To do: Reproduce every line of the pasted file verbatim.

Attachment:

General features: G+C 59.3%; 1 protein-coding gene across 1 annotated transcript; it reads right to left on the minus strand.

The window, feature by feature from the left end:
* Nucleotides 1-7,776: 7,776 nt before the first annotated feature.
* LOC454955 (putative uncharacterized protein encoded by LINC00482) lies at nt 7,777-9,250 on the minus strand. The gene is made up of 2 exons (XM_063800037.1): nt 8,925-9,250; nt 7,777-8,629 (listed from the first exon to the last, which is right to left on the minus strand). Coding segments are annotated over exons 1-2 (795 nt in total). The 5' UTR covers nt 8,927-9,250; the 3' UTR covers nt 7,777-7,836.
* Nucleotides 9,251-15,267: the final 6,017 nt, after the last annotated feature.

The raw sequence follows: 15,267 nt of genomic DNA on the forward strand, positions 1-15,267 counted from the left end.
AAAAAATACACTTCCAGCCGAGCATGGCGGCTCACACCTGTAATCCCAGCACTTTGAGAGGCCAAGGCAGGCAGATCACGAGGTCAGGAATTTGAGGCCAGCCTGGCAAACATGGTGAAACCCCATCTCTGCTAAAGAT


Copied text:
General features: G+C 59.3%; 1 protein-coding gene across 1 annotated transcript; it reads right to left on the minus strand.

The window, feature by feature from the left end:
* Nucleotides 1-7,776: 7,776 nt before the first annotated feature.
* LOC454955 (putative uncharacterized protein encoded by LINC00482) lies at nt 7,777-9,250 on the minus strand. The gene is made up of 2 exons (XM_063800037.1): nt 8,925-9,250; nt 7,777-8,629 (listed from the first exon to the last, which is right to left on the minus strand). Coding segments are annotated over exons 1-2 (795 nt in total). The 5' UTR covers nt 8,927-9,250; the 3' UTR covers nt 7,777-7,836.
* Nucleotides 9,251-15,267: the final 6,017 nt, after the last annotated feature.

The raw sequence follows: 15,267 nt of genomic DNA on the forward strand, positions 1-15,267 counted from the left end.
AAAAAATACACTTCCAGCCGAGCATGGCGGCTCACACCTGTAATCCCAGCACTTTGAGAGGCCAAGGCAGGCAGATCACGAGGTCAGGAATTTGAGGCCAGCCTGGCAAACATGGTGAAACCCCATCTCTGCTAAAGAT